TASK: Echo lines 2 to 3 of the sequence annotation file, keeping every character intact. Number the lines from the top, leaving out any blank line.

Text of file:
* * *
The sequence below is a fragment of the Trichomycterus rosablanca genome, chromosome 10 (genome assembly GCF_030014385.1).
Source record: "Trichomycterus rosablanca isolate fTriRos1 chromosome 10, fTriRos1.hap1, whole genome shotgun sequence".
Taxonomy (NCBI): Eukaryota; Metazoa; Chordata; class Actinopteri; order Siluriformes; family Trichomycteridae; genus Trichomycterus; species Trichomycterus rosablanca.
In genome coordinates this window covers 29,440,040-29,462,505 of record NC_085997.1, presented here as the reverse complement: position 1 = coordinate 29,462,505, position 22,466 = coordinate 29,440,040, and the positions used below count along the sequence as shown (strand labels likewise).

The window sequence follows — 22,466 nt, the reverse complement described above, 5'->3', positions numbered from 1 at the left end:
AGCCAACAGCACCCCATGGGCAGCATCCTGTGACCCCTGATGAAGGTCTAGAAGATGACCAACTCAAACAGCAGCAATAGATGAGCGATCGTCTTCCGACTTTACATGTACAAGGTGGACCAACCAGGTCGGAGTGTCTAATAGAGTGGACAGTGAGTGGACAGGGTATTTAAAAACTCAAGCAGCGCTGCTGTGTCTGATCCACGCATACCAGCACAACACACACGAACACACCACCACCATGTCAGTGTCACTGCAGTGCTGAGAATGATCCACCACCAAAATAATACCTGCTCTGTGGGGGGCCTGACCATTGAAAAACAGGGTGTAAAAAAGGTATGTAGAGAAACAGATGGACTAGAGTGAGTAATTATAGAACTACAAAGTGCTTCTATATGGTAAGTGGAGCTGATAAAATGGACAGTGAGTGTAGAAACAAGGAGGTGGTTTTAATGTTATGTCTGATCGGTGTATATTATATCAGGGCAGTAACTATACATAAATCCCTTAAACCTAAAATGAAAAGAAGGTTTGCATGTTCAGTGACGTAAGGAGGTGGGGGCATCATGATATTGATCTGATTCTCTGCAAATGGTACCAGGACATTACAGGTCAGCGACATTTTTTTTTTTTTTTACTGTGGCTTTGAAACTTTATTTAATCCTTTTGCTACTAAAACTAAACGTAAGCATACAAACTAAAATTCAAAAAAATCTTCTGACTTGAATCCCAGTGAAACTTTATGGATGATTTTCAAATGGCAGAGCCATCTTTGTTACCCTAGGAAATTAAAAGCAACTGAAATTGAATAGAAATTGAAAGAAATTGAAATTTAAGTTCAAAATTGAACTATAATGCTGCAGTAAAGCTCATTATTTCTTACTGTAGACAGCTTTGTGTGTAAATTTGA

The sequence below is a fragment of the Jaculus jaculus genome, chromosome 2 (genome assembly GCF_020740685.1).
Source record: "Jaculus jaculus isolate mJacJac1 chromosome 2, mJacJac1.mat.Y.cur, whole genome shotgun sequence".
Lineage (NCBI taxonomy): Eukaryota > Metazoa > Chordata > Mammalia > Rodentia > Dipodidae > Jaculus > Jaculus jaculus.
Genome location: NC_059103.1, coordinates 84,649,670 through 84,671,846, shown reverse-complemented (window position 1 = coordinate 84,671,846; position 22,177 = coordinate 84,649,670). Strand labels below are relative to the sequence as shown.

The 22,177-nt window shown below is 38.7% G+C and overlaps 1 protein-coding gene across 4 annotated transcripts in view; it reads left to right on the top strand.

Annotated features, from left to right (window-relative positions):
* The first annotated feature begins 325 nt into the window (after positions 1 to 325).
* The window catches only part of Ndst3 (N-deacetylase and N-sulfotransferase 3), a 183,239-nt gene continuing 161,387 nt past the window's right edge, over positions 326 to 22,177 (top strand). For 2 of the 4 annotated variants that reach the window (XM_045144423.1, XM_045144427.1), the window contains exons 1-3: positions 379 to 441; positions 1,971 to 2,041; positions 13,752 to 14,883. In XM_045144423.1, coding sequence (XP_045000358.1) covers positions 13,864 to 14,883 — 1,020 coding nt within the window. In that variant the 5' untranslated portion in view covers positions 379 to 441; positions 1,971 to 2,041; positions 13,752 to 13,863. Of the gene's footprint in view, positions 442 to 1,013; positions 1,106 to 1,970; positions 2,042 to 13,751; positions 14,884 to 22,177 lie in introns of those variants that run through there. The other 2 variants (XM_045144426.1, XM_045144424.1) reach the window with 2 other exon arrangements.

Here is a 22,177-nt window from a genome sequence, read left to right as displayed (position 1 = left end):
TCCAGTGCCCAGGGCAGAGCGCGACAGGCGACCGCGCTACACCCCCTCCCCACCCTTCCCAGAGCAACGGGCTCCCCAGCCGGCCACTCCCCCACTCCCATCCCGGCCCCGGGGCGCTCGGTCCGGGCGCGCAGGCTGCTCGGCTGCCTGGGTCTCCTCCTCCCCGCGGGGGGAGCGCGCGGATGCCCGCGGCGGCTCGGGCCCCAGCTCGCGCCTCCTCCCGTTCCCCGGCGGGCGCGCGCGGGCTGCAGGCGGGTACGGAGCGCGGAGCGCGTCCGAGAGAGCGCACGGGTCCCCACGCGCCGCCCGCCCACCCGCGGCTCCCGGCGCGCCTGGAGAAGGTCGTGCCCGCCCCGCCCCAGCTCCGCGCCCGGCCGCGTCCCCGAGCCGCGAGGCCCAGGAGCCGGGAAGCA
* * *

Source record: "Trichomycterus rosablanca isolate fTriRos1 chromosome 10, fTriRos1.hap1, whole genome shotgun sequence".
Taxonomy (NCBI): Eukaryota; Metazoa; Chordata; class Actinopteri; order Siluriformes; family Trichomycteridae; genus Trichomycterus; species Trichomycterus rosablanca.